Sunlight can also fix your circadian rhythm and help your day get off to a good start but this is difficult to do during the dark, dreary January mornings. Think about using a specialised SAD Alarm Clock Lamp, these are lights which mimic a natural sunrise getting brighter as the time moves closer to your alarm wakeup time. Using a natural light alarm can help you wake up more gently and also improve your exposure to “good” light.

A person walking down a path in the sunlight

Image Source: teksomolika on Freepik.com

Get Organised

I don’t know about you, but having a good declutter really boosts my mood. Not only does it give me a nice space to live/work in, it also makes me feel like I’ve accomplished something even if that “something” is just taking the recycling out.

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Getting organised isn’t just about having a quick tidy, it can also mean planning. Whether you want to just plan out a week, a month or schedule things in for a whole year organising your appointments, recurring tasks/chores, vacation days, family get-togethers and more can really boost your seratonin by giving you a sense of order and control.

Eat The Right Foods

There are many “mood boosting” foods (and no, they don’t all involve chocolate!)

Fish that are high in omega-3 oils such as salmon and mackerel, eggs, iron-rich foods such as spinach should be on the menu and if you’re looking for a little treat opt for dark chocolate instead of milk.

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Make sure you eat no later than 3 hours before you head to bed and if you are desperate for a midnight snack opt for something like bananas or almonds.

Take A Social (Media) Break

The festive period is often full of social interactions and sometimes we just need to be able to recharge, this applies to your social media accounts as well.

Because we have extra time over the Christmas holidays it’s usual for us to spend more time scrolling through our social feeds so consider taking a break (or limiting the time spent) from social media, especially as some of them are becoming increasingly toxic, especially in the run-up to some important elections around the globe.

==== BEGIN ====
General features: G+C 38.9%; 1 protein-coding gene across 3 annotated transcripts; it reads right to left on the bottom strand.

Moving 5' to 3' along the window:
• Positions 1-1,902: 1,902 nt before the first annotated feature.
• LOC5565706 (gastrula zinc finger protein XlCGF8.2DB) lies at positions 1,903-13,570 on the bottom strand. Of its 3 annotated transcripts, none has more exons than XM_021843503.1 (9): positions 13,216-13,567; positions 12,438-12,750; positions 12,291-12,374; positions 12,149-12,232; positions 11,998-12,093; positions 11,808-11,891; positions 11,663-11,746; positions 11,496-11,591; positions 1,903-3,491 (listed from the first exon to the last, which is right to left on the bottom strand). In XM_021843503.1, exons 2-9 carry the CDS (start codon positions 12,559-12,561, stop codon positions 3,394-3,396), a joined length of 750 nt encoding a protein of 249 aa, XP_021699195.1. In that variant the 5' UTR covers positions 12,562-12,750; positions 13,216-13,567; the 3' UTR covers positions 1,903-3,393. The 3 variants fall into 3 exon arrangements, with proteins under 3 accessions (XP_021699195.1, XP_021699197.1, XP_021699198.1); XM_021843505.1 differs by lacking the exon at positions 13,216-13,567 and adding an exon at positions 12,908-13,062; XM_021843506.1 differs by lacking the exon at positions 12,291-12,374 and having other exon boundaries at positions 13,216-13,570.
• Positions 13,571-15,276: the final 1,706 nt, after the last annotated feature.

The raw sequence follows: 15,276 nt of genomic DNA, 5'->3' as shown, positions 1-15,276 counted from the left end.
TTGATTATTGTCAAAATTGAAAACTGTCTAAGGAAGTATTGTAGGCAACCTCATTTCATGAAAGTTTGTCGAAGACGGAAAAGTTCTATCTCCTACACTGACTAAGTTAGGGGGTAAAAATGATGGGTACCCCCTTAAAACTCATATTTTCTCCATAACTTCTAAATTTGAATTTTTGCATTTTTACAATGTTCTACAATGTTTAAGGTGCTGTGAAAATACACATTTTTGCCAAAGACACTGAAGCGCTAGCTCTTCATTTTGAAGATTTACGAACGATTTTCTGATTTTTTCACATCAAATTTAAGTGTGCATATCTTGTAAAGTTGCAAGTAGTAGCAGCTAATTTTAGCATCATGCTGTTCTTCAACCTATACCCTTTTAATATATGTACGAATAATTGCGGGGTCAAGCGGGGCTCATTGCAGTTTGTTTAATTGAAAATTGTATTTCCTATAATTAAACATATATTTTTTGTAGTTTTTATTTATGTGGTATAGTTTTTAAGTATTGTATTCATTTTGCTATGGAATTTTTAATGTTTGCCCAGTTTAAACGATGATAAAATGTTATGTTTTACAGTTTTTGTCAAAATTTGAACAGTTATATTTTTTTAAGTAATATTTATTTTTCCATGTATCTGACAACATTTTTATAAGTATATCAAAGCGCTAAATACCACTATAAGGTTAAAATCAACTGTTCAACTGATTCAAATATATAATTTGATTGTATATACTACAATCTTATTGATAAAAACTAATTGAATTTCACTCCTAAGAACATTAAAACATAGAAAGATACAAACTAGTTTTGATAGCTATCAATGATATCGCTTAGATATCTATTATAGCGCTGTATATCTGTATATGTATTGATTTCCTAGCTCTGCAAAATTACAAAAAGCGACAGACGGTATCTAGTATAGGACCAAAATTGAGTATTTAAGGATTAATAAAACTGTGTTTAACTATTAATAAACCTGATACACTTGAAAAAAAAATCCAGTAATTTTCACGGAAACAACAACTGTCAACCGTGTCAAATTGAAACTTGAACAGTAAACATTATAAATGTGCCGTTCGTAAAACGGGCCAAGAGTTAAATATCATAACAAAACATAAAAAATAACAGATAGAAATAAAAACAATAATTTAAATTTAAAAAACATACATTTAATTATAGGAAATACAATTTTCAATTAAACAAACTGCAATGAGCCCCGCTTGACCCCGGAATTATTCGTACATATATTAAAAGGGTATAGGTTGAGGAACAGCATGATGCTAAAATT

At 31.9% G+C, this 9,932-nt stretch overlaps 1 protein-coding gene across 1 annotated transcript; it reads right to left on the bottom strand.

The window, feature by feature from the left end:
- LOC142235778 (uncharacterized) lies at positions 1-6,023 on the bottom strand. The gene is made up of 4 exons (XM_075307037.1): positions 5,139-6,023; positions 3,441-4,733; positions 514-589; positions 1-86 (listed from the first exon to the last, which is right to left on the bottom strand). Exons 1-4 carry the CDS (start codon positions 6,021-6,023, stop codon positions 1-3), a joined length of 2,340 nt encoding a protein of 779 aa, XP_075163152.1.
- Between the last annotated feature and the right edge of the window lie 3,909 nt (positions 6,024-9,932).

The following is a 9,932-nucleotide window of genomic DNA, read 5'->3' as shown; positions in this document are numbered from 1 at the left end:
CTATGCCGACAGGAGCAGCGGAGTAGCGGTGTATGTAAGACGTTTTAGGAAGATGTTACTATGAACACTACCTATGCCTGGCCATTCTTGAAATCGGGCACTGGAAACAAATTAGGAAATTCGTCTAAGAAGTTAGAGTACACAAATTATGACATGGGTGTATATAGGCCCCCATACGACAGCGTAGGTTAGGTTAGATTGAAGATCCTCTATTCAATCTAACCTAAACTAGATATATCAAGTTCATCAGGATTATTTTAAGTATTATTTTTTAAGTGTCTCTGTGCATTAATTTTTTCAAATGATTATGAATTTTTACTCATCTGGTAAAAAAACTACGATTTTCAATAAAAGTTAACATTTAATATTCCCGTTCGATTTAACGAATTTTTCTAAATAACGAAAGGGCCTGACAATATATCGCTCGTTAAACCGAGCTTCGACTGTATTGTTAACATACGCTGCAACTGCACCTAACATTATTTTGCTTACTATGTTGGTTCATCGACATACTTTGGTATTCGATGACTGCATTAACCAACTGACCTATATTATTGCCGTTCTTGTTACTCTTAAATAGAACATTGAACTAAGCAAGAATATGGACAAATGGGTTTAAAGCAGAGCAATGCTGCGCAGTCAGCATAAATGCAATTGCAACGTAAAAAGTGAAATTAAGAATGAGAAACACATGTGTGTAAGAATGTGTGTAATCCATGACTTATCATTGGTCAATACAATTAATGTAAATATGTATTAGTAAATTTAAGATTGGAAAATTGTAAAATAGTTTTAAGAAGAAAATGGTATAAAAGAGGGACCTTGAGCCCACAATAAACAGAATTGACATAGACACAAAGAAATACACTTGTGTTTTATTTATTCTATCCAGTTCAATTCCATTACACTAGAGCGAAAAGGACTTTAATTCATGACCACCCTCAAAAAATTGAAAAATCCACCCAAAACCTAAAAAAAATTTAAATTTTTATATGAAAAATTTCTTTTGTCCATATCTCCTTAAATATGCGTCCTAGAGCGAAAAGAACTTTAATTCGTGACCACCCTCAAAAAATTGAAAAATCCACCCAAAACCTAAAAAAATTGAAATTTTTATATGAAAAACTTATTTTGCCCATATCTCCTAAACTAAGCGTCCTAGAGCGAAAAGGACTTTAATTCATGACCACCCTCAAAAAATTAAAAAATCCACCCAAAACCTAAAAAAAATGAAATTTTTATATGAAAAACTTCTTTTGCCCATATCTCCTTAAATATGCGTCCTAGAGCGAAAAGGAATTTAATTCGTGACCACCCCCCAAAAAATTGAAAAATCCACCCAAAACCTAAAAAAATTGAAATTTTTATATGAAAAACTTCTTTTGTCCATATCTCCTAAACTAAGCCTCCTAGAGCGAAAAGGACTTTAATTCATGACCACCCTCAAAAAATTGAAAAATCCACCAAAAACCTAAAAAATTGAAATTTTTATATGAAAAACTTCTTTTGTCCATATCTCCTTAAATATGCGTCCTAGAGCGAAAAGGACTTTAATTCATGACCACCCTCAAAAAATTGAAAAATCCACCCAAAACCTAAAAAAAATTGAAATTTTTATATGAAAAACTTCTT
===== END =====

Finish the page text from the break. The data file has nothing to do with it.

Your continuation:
Understand It’s Okay To Feel Blue

There seems to be a lot of societal pressure to always be happy, bubbly and perfect especially with the amount of social media we consume.

Remember that what we see online does not necessarily reflect what is happening in the real world – filters, people passing off rented cars and Airbnbs as their own property and “stretching” of the truth has turned social media into a “keeping up with the Joneses” warzone where if you aren’t putting out a persona that fits in you’re no longer relevant.

This lead to Instagram being rated the “rated worst media for mental health” in 2017 and I can’t see that status having improved in the past 7 years either. Factor in trolls on Twitter (I will not call it “X” no matter what) that will come at you for the smallest perceived slight and it’s no wonder we can feel depressed and “less than”.

Try to accept that you don’t have to be happy 100% of the time and know that it’s normal but if you’re starting to feel overwhelmed and like you can’t carry on please reach out to a trusted friend, family member or helpline in your local country to talk through your feelings.

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Over To You

What do you think about January? Are we making a mountain out of a molehill or does this one particular month really drag on for what seems like forever?

Let us know in the comments below, and drop your tips for coping with the January blues and January brain (or July Blues and July Brain for my southern-hemisphere readers).

I for one am thankful it’s February tomorrow!

About The Author
Katy is always trying to be more productive one day at a time! Whether it's analogue, digital, motivational or psychological who'll try any system that will help her get things done and get organised. As well as running FlippingHeck.com, she also loves making music and reviewing things.